An agenda for children
During the Millennium Summit in September 2000, world leaders adopted the Millennium Declaration and, subsequently, the Millennium Development Goals (MDGs): a series of concrete objectives for human development with a deadline of 2015.
Every one of the MDGs is connected to the well-being of children - from eradicating extreme poverty and hunger to protecting the environment for future generations. Furthermore, the Millennium agenda has unified the international community, creating a rare opportunity to improve the lives of children, who now make up more than 40 per cent of the developing world's population and half the population in the least developed countries.
Achieving the MDGs, though not a panacea for childhood's ills, would certainly go a long way towards making the world a better place for children. If the goals are met over the next 10 years, millions of children will be spared illness, premature death, extreme poverty and malnutrition and will gain access to schooling, safe water and decent sanitation facilities. [figure 1.1]
Missing the MDGs, on the other hand, would have devastating implications for the children of this generation, and for the adults they will become if they survive their childhoods. At current rates of progress, for example, 8.7 million children under five will still die in 2015, whereas if the targets were met, 3.8 million of those lives would be saved in that year alone. [figure 1.3]
Meeting the goals is, therefore, a matter of life and death, of development or regression, for millions of children. It will also be crucial to the progress of their countries and societies.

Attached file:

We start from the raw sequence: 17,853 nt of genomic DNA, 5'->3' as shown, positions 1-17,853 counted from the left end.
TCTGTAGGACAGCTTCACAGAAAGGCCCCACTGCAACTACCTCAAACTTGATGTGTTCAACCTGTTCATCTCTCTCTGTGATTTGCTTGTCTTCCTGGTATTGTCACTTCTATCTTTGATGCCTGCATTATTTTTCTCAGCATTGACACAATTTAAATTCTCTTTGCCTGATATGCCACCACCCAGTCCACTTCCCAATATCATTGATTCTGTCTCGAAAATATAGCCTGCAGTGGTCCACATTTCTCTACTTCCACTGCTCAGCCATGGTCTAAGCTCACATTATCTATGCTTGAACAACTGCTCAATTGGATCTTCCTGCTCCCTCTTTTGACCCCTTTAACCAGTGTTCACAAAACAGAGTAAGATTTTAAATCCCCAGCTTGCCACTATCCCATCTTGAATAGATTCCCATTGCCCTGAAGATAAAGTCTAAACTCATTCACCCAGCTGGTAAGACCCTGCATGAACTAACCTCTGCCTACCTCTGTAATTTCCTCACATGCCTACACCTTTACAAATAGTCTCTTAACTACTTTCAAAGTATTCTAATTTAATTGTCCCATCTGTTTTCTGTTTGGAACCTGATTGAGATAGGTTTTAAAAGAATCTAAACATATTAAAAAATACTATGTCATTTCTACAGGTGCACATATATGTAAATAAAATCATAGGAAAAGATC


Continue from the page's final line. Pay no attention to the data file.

The MDGs can be achieved - but urgent action is required
Though global progress towards the goals since 2000 has fallen below aspirations in some regions and countries, there is a broad consensus that they can still be achieved - in full and on time - provided that the necessary political will is demonstrated and the appropriate action taken.
Over the course of 2005, the Member States of the United Nations have coalesced around a set of key initiatives to accelerate progress towards the MDGs and to ensure that the gains made are sustainable and irreversible. These recommendations - dubbed "quick wins" - call for a massive boost to access to essential services for children and families currently missing out. If implemented, they can provide a vital kick-start to human development and poverty reduction. But they are only an initial step. Longer-term initiatives that are rooted in a human rights-based approach to development, many of which are already under way, must be stepped up or launched as well.
The Millennium agenda: A beginning, not an end
Adopting the recommended immediate interventions and longer-term strategies will increase the chances that the MDGs will be met by 2015. But in spite of the comprehensive nature of these strategies, there are millions of children who may not be reached by these initiatives alone. These are the children who are currently beyond the reach of laws, budgets, programmes, research and, often, the governments, organizations and individuals seeking to fulfil their rights.
Not only do these children face exclusion from essential health-care services, education, safe drinking water and decent sanitation in the present, they are also likely to face exclusion from full participation in society as adults. Many of them suffer from protection violations that heighten the risk of their exclusion and make them, in effect, invisible.
As the world continues to press ahead with policies, programmes and funding to make the vision outlined in the Millennium Declaration a reality, it must not allow these children to be forgotten.